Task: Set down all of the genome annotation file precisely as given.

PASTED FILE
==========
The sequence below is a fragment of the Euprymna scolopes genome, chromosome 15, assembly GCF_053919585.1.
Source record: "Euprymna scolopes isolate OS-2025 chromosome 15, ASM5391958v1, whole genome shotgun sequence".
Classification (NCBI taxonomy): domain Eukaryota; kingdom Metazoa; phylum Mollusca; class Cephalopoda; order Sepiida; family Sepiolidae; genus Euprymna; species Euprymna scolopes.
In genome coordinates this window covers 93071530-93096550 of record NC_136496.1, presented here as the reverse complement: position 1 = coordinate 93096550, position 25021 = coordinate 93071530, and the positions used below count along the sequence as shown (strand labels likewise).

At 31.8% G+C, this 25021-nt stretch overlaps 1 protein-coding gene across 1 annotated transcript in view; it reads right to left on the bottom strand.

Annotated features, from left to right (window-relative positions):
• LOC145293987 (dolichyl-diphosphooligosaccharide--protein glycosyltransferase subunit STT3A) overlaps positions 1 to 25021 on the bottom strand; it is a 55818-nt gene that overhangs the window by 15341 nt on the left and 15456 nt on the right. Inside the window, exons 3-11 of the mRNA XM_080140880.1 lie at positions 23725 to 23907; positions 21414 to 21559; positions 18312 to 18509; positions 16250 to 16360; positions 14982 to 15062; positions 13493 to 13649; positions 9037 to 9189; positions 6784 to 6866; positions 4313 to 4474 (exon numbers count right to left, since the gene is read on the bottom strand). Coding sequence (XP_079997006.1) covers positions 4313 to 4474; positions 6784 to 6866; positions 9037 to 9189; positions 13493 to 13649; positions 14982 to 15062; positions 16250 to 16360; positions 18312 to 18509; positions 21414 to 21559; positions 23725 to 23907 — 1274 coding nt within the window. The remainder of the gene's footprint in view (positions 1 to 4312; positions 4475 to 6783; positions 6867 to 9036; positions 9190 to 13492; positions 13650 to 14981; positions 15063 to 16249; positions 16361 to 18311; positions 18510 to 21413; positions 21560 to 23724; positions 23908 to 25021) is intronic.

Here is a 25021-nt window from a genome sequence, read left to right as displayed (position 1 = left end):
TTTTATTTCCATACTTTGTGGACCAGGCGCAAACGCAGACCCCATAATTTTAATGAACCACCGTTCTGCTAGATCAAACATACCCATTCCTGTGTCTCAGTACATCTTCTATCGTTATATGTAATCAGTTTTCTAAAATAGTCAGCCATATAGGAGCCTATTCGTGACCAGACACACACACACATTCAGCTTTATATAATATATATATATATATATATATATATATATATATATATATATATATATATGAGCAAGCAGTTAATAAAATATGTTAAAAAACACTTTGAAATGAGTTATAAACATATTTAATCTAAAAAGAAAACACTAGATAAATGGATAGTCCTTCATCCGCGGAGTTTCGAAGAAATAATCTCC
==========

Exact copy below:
The sequence below is a fragment of the Euprymna scolopes genome, chromosome 15, assembly GCF_053919585.1.
Source record: "Euprymna scolopes isolate OS-2025 chromosome 15, ASM5391958v1, whole genome shotgun sequence".
Classification (NCBI taxonomy): domain Eukaryota; kingdom Metazoa; phylum Mollusca; class Cephalopoda; order Sepiida; family Sepiolidae; genus Euprymna; species Euprymna scolopes.
In genome coordinates this window covers 93071530-93096550 of record NC_136496.1, presented here as the reverse complement: position 1 = coordinate 93096550, position 25021 = coordinate 93071530, and the positions used below count along the sequence as shown (strand labels likewise).

At 31.8% G+C, this 25021-nt stretch overlaps 1 protein-coding gene across 1 annotated transcript in view; it reads right to left on the bottom strand.

Annotated features, from left to right (window-relative positions):
• LOC145293987 (dolichyl-diphosphooligosaccharide--protein glycosyltransferase subunit STT3A) overlaps positions 1 to 25021 on the bottom strand; it is a 55818-nt gene that overhangs the window by 15341 nt on the left and 15456 nt on the right. Inside the window, exons 3-11 of the mRNA XM_080140880.1 lie at positions 23725 to 23907; positions 21414 to 21559; positions 18312 to 18509; positions 16250 to 16360; positions 14982 to 15062; positions 13493 to 13649; positions 9037 to 9189; positions 6784 to 6866; positions 4313 to 4474 (exon numbers count right to left, since the gene is read on the bottom strand). Coding sequence (XP_079997006.1) covers positions 4313 to 4474; positions 6784 to 6866; positions 9037 to 9189; positions 13493 to 13649; positions 14982 to 15062; positions 16250 to 16360; positions 18312 to 18509; positions 21414 to 21559; positions 23725 to 23907 — 1274 coding nt within the window. The remainder of the gene's footprint in view (positions 1 to 4312; positions 4475 to 6783; positions 6867 to 9036; positions 9190 to 13492; positions 13650 to 14981; positions 15063 to 16249; positions 16361 to 18311; positions 18510 to 21413; positions 21560 to 23724; positions 23908 to 25021) is intronic.

Here is a 25021-nt window from a genome sequence, read left to right as displayed (position 1 = left end):
TTTTATTTCCATACTTTGTGGACCAGGCGCAAACGCAGACCCCATAATTTTAATGAACCACCGTTCTGCTAGATCAAACATACCCATTCCTGTGTCTCAGTACATCTTCTATCGTTATATGTAATCAGTTTTCTAAAATAGTCAGCCATATAGGAGCCTATTCGTGACCAGACACACACACACATTCAGCTTTATATAATATATATATATATATATATATATATATATATATATATATATATATATATGAGCAAGCAGTTAATAAAATATGTTAAAAAACACTTTGAAATGAGTTATAAACATATTTAATCTAAAAAGAAAACACTAGATAAATGGATAGTCCTTCATCCGCGGAGTTTCGAAGAAATAATCTCC